Tweets & Emails are Not the New Power Lunch


Tweets & Emails are Not the New Power Lunch

I have a big problem with social media. And Twitter. And LinkedIn. And, mostly, good old fashioned email.

Let me put those sentiments another way. I have a problem with the way business people knowingly or unknowingly delude themselves into thinking that social media and email are really sufficing as the sort of “relationship ice breakers” that are necessary to secure any sizable piece of business these days.

By way of explanation, I should explain that I own a professional services company which offers website design and internet marketing services. I’m also currently our principal salesperson. Our clients understand that our services are not inexpensive and they also realize that hiring someone like us means the beginning of an ongoing relationship with a business partner they’ll be interacting closely with for the foreseeable future. So, by its very nature, selling our services usually requires establishing a measure of engagement and trust.

Which brings me to why I’m ranting and why I have so much unresolved animosity towards my Outlook email.

The problem with all manner of digital communications — whether we’re talking Facebook, Twitter, messages exchanged on LinkedIn or email — is that they are easy. In the old days, it used to be that you knew you had someone’s genuine buying interest if they let you call them on the phone and then accepted a lunch invitation. These days it’s possible to exchange 8 emails, send out 10 Tweets and post 5 or 6 Facebook updates in just a few minutes.

Without ever leaving your desk.

The implicit irony of social media is that it makes it easier for a salesperson or marketer to come within earshot of a potential client and promises engagement. Often, though, it only delivers the sort of passing, superficial flirtation that will never make an enduring business relationship.

Call it the social media One Night Stand, if you will.

The very ease and detachment from human intimacy which are part and parcel of most digital communications are also those elements which can lead you down an endless chain of emails and Tweets that take you nowhere (but do get you there quickly.)

I can illustrate what I mean by this phenomena with a quick example of a recent marketing interaction I had…

A couple of months ago, I found myself needing to re-energize my sales cycle. I was, frankly, in the very beginning of lead generation and was reaching out to folks left and right via direct research and email outreach. Basically, I was pouring over the websites of potential clients or partners and, if I found a promising email, I’d drop that person a line…

One of the businesswomen who responded to my emails was the principal of a local PR & Marketing firm who works in one of our industry verticals. Essentially, she responded to my unsolicited direct email with an email back which read “Great to learn of you and your work… I’ve passed your information on to ‘Shelly’ in our office, who will reach out to you to schedule a time for you to drop by…”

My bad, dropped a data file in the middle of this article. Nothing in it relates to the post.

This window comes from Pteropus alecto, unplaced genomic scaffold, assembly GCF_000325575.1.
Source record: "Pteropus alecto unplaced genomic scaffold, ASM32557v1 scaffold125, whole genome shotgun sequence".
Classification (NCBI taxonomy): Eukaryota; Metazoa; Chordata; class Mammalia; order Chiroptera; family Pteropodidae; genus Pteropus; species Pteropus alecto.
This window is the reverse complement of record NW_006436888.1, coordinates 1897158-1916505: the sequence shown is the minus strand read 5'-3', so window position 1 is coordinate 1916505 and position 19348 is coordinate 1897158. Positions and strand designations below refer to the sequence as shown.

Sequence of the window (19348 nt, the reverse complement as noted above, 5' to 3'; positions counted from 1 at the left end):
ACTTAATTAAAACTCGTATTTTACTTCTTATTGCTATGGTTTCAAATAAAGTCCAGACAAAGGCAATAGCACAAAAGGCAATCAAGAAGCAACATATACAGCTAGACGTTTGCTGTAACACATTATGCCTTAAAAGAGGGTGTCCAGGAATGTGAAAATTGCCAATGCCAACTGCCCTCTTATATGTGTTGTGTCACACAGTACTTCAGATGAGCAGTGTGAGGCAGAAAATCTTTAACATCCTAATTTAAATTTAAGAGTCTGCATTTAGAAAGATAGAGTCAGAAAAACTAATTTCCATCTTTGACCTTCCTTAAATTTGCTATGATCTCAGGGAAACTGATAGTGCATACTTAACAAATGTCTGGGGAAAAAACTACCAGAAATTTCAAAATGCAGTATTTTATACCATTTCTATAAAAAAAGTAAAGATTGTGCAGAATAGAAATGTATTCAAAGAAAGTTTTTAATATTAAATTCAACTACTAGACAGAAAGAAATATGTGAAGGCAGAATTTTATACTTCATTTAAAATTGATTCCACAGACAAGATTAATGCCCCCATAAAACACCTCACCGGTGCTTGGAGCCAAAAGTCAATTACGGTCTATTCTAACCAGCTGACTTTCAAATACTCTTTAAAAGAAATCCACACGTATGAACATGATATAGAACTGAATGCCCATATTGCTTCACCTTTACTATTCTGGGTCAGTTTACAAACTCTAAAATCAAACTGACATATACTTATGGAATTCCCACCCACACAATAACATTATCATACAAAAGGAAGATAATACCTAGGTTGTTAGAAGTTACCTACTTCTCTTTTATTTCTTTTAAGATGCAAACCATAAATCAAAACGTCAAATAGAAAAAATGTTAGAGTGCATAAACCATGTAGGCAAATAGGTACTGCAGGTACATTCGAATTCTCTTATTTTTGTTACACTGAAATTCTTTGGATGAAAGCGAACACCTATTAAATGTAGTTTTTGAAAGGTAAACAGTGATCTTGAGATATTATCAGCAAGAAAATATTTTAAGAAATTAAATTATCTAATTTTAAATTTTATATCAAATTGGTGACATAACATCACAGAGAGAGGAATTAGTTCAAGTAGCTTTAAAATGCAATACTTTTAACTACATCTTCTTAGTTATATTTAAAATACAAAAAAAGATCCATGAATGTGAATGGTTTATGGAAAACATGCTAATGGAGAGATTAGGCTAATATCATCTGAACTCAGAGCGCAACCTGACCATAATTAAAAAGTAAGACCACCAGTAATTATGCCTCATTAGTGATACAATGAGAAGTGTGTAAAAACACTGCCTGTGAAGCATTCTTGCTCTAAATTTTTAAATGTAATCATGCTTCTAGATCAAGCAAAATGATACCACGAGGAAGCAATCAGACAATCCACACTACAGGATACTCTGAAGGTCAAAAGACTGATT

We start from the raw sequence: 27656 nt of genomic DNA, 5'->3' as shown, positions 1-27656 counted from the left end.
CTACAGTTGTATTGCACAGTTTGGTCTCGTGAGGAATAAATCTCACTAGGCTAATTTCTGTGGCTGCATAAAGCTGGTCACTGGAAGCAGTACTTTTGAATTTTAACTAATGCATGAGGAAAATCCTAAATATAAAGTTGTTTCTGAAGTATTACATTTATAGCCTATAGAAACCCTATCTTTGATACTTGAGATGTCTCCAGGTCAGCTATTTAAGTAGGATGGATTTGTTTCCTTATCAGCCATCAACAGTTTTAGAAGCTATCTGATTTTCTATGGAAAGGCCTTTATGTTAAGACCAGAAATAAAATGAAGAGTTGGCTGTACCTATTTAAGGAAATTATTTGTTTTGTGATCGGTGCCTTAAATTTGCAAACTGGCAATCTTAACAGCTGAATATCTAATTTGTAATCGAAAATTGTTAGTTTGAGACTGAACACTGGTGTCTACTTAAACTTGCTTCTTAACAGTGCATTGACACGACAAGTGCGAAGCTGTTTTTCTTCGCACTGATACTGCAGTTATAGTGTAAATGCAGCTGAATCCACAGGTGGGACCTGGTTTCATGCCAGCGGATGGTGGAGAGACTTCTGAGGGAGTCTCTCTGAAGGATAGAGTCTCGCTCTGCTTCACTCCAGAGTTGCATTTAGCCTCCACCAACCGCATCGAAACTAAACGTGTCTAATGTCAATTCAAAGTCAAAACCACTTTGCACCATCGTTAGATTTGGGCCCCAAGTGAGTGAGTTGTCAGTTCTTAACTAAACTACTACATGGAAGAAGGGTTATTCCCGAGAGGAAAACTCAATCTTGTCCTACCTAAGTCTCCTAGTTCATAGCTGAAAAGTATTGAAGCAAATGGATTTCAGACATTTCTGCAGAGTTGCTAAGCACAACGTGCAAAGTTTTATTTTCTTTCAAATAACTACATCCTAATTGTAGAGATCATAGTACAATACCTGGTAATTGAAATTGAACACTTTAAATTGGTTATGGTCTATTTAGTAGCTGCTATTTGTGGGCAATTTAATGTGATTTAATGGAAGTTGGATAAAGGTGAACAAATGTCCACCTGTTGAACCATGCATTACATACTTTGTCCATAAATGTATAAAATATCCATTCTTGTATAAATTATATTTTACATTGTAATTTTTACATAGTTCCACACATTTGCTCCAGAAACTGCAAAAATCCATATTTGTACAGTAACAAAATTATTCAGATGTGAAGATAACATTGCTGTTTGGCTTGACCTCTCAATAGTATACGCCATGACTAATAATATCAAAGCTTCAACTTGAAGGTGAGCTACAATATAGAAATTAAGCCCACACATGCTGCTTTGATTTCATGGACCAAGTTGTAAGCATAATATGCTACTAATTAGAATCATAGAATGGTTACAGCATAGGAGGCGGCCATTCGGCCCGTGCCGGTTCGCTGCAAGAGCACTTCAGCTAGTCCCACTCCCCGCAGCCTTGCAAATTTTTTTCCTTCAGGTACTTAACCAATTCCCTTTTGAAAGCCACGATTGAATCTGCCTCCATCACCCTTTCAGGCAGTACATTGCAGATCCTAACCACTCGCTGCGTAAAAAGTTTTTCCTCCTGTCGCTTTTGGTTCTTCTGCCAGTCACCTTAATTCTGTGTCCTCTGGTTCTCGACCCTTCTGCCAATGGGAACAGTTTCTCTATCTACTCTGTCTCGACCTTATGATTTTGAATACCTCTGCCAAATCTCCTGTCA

A few days went by and I did, indeed, hear back from ‘Shelly.’ She again evinced interest in seeing examples of our work and expressed how nice it would be if I dropped by their office sometime. She even went so far as to inquire about my availability for the following week. I wrote her back with some times.

That’s when things started getting weird. After suggesting a couple of different times in that first response, I didn’t hear back from her. I sent one more email which likewise was not responded to. I could tell the initial “theoretical” enthusiasm her firm had expressed in getting to know us was just that: theoretical. In one last ditch effort to force closure, I sent a final email letting ‘Shelly’ know that I was going to be in her town and very close to her office at a given place and time and would it be alright for me to stop by? Finally, I did receive one message back from ‘Shelly’ letting me know that she was unavailable at that time but that ‘at some point in the future’ she’d be reaching out to me to schedule a mutually convenient time to meet. I’m still waiting.

I could repeat variants of this story — shallow interactions which went nowhere — which started elsewhere in the digital landscape. Some on LinkedIn. A couple on Facebook. Even one from Twitter. But the lesson to be learned remains the same: social media or direct email might be a great way to get on a prospect’s radar. But be wary of spending too much time using any of these tools and thinking that the sort of shallow engagement they usually offer is likely to get you to the threshold you’ll need to cross to actually win a bunch of business. For that, you’ll probably need a few phone calls. Or maybe — even — an old fashioned business lunch.

You can skip the three martinis though — that really has become passe.

Opinions expressed in the article are those of the guest author and may not reflect the views of Webaholic.

David Hitt is the owner of Splat, Inc., a Philadelphia internet marketing and website design firm. He blogs regularly at Splat’s blog, Sitegeist. Connect with David on Twitter.


Speak Your Mind!